After weeks of hand-wringing, it appears that the inevitable has happened: senior presidential son-in-law Jared Kushner has lost his access to the classified presidential daily briefing.
Though it was a spousal abuse scandal that blew open the security clearance scandal, Jared was undone partly by the many questions swirling around Kushner Companies and its potential foreign business partners. As the Washington Post has reported today, his partners in those countries were only half the problem, as the intel community caught wind of government officials in China, the UAE, Israel, and Mexico plotting their exploitation of his business interests to manipulate American policy.
It was already a huge problem when Donald Trump refused to divest from his licensing and golf operation, but unlike his father-in-law, Jared is an actual property developer dealing with much bigger obligations. His refusal to properly divest, and attempts to secure financing from China and Russia, made those issues immeasurably worse.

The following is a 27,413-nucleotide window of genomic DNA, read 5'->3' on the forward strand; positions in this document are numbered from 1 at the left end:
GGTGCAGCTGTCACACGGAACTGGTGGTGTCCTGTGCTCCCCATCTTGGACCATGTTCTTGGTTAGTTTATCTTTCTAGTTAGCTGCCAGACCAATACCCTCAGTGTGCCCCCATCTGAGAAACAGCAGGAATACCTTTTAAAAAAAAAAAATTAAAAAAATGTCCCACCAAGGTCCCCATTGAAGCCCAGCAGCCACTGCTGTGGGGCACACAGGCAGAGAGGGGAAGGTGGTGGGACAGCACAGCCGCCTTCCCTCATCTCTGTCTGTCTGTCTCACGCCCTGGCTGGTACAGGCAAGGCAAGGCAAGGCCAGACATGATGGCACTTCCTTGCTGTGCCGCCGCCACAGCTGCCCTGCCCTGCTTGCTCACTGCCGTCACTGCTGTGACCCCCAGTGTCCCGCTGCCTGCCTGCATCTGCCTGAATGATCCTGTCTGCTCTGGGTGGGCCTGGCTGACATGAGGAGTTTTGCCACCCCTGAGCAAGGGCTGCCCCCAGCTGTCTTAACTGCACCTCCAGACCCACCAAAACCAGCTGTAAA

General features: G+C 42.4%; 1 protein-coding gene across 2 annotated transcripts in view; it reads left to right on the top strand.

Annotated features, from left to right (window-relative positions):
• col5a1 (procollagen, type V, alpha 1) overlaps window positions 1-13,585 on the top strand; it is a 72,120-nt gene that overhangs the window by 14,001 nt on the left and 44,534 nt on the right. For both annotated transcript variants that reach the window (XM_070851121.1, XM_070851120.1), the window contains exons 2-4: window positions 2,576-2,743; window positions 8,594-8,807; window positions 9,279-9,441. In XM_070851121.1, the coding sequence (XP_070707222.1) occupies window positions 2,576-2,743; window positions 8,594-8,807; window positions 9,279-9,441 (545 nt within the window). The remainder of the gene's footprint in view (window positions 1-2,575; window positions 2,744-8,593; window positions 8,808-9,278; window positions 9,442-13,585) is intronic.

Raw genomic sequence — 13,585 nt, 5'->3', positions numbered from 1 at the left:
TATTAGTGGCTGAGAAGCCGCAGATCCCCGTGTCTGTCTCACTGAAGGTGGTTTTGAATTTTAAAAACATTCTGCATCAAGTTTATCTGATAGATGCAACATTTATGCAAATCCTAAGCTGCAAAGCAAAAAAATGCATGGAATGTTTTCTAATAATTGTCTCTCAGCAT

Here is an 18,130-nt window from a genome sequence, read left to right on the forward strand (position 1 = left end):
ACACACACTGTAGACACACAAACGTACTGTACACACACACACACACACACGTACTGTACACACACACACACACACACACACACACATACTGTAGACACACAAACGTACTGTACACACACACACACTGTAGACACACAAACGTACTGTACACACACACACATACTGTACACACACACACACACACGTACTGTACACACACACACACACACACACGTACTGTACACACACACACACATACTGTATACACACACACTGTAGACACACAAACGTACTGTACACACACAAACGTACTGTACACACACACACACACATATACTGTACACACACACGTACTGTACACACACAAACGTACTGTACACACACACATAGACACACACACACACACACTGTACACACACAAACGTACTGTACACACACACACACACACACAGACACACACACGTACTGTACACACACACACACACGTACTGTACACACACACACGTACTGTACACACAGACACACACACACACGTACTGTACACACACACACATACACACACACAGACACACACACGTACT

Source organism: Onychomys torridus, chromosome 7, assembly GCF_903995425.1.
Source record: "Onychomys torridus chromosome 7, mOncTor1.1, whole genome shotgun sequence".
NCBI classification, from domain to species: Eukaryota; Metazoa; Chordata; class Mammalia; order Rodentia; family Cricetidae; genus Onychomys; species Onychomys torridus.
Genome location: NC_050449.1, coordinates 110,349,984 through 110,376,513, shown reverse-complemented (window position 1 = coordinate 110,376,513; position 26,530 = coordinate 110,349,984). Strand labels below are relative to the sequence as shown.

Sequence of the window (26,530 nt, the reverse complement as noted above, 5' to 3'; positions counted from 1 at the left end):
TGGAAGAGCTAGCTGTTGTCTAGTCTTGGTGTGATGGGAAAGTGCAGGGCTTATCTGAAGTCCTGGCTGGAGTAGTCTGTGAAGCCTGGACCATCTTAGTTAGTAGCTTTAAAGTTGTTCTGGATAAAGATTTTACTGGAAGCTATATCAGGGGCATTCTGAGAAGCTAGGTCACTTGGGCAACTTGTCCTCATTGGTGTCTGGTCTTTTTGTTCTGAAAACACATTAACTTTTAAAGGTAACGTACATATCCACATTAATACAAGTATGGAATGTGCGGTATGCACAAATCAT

Also, there’s the matter of Kushner repeatedly amending his disclosure forms every time he was caught in a Russia-related lie. I was beginning to think there were no consequences for this, that the FBI was taking his amended lies as good-faith errors. Apparently, they found it just as unseemly as the rest of us did.
Kushner’s loss is John Kelly’s gain, as his mission to purge the White House of frivolous people hit a wall when he sought to remove frivolous presidential relatives. It’s also a gain for everyone who hated the third world nepotism infecting what was once the world’s greatest democracy, myself included. The open question now is how deep the wedge is driven, and whether Jared Kushner, caught between loyalty to a father-in-law who lusts after the mother of his children and the future of his father’s company, will feel ostracized enough by this turn of events to cut a deal with Robert Mueller.
Palmer Report is consistently early and accurate when it comes to important political storylines – just ask our longtime readers. You can follow Palmer Report on Facebook and Twitter, or sign up for our mailing list.